Anti-Immigration NumbersUSA Distorts Statistics for Dramatic Effect

Written by on February 23, 2009 in Economics, Myths, Restrictionists, Undocumented Immigration with 3 Comments


Photo by lord chernobill.

In yet another attempt to derail a rational debate on U.S. immigration policy, the anti-immigration group NumbersUSA has claimed recently that the federal government is bringing more than 1.6 million “new foreign workers” into the United States each year even as the unemployment rate continues to rise. This dubious figure is also being advanced by the Center for Immigration Studies and has already been parroted in a number of media outlets.  Yet the “estimate” is so full of holes as to be virtually meaningless.

The “1.6 million” figure propagated by NumbersUSA actually consists of two parts. The first is an extravagantly inflated estimate of how many “new” immigrants receive “Green Cards”—become Legal Permanent Residents (LPRs)—each year.  NumbersUSA claims that roughly 744,000 “new working-age permanent immigrants (age 20-64)” received Green Cards in 2007. However, statistics from the Department of Homeland Security (DHS) indicate that this figure includes not only newly arrived immigrants to the United States, but also those who were already living here as students, refugees, temporary workers, etc., and then applied for “adjustment of status” to become LPRs. In fact, DHS reports that 59% of the immigrants who became LPRs in Fiscal Year (FY) 2007 did so through “adjustment of status” and were not actually “new” to the United States. As a result, the NumbersUSA estimate of “new working-age permanent immigrants” is inflated by roughly 439,000. The number of truly “new” LPRs “of working age” who came to the United States in FY 2007 is closer to 305,000 than 744,000.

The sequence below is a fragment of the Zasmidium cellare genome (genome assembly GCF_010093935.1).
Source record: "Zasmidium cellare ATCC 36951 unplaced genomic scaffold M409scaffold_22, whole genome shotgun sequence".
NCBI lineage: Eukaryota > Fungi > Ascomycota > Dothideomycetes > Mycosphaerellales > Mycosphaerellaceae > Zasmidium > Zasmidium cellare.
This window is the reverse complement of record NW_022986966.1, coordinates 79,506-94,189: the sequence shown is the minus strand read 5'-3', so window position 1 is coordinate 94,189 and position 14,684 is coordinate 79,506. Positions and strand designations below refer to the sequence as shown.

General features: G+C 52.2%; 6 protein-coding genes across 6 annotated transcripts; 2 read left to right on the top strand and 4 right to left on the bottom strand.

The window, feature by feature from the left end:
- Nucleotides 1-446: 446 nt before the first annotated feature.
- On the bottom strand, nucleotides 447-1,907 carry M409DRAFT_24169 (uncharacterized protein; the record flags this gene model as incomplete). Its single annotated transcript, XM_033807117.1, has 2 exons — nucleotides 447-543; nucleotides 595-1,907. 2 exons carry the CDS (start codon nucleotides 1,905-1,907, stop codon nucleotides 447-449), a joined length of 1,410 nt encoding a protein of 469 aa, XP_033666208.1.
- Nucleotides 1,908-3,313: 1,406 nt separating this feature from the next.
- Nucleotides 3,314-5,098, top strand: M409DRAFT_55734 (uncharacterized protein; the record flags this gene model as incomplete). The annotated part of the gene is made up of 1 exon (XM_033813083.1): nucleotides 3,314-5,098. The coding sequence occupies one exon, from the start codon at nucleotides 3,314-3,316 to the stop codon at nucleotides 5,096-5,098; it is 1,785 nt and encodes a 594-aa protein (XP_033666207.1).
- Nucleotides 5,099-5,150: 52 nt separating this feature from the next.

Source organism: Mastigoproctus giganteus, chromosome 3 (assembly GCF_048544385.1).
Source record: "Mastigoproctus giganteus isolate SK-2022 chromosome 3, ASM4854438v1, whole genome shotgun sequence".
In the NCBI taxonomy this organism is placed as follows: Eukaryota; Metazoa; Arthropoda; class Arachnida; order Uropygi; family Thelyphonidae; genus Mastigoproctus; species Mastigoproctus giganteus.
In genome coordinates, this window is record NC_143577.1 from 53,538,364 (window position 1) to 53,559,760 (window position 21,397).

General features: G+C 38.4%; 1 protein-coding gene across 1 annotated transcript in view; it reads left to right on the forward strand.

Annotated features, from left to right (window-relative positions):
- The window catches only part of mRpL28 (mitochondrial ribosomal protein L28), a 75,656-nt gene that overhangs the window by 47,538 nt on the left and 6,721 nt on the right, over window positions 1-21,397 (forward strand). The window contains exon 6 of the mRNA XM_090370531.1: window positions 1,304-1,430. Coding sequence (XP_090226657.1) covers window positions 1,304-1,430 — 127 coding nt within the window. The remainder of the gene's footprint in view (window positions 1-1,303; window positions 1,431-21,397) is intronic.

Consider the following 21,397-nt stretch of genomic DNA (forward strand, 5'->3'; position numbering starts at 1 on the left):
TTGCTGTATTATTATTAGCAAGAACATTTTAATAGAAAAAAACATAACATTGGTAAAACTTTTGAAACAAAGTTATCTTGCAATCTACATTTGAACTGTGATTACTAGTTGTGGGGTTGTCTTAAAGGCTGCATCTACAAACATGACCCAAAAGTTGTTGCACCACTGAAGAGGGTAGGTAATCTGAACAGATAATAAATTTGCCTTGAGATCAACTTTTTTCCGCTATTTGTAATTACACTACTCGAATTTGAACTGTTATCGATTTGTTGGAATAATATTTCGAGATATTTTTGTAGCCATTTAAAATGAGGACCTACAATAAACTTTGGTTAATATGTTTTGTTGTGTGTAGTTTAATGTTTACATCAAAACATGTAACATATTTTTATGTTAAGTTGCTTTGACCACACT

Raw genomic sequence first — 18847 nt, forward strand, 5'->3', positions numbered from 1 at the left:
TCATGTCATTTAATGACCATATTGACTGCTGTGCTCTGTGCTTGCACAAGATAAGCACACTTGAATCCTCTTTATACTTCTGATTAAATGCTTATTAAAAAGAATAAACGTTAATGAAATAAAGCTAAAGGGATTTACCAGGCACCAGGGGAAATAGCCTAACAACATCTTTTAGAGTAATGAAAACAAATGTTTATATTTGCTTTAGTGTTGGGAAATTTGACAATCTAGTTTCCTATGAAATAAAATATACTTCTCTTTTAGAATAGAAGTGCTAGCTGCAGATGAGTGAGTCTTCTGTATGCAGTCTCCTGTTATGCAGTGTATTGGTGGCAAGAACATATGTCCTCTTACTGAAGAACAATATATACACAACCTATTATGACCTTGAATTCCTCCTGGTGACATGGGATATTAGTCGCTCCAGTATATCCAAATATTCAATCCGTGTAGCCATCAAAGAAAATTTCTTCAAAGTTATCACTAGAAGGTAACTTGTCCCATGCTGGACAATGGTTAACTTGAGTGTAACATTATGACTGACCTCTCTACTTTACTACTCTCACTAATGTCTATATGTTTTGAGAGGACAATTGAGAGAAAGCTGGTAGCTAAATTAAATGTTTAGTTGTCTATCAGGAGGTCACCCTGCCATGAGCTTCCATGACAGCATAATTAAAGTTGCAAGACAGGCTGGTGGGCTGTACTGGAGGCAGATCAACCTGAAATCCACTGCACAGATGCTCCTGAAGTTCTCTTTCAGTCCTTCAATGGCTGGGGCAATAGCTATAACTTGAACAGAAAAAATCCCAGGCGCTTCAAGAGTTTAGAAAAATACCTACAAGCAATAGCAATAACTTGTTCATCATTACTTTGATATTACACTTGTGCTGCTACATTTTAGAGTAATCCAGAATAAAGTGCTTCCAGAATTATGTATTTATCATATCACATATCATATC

The second part of the NumbersUSA estimate consists of the unverifiable assertion that, in FY 2008, the federal government allowed an additional 913,000 “foreign workers” into the country who were not permanent immigrants. This number is more difficult to analyze because it is not clearly defined and the source of the estimate is not identified.  NumbersUSA sometimes uses the “913,000″ figure to refer to “workers on temporary visas,” although it doesn’t say what visa categories it is talking about. At other times, the same number is used in reference to “work permits,” which would seem to suggest the Employment Authorization Documents (EADs) that are issued to an enormous range of individuals, including refugees, foreign students, and applicants for “adjustment of status” who are waiting to become LPRs and get their Green Cards. The fact that NumbersUSA can’t seem to decide what its “913,000″ figure is referring to renders the estimate rather suspect.

Of course, NumbersUSA is not trying to produce an accurate estimate of immigration. Rather, it is generating a big, scary number which it juxtaposes with the latest unemployment figures to suggest that the United States is being flooded with foreign workers who are taking the jobs of newly unemployed Americans. While this is certainly a dramatic assertion that is sure to get attention, it is also inaccurate and dishonest.

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